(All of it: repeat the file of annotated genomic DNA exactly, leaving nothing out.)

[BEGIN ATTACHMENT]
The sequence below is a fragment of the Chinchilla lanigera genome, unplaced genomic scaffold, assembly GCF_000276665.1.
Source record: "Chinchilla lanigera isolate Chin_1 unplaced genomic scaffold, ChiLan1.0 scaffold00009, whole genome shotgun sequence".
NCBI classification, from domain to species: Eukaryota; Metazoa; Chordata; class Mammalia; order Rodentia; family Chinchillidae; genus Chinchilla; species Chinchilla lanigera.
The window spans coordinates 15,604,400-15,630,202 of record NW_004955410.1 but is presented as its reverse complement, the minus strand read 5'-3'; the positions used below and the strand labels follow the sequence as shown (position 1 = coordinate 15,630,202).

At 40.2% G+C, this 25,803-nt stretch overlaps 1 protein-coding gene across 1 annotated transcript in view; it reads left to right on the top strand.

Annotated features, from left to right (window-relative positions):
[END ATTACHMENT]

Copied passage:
The sequence below is a fragment of the Chinchilla lanigera genome, unplaced genomic scaffold, assembly GCF_000276665.1.
Source record: "Chinchilla lanigera isolate Chin_1 unplaced genomic scaffold, ChiLan1.0 scaffold00009, whole genome shotgun sequence".
NCBI classification, from domain to species: Eukaryota; Metazoa; Chordata; class Mammalia; order Rodentia; family Chinchillidae; genus Chinchilla; species Chinchilla lanigera.
The window spans coordinates 15,604,400-15,630,202 of record NW_004955410.1 but is presented as its reverse complement, the minus strand read 5'-3'; the positions used below and the strand labels follow the sequence as shown (position 1 = coordinate 15,630,202).

At 40.2% G+C, this 25,803-nt stretch overlaps 1 protein-coding gene across 1 annotated transcript in view; it reads left to right on the top strand.

Annotated features, from left to right (window-relative positions):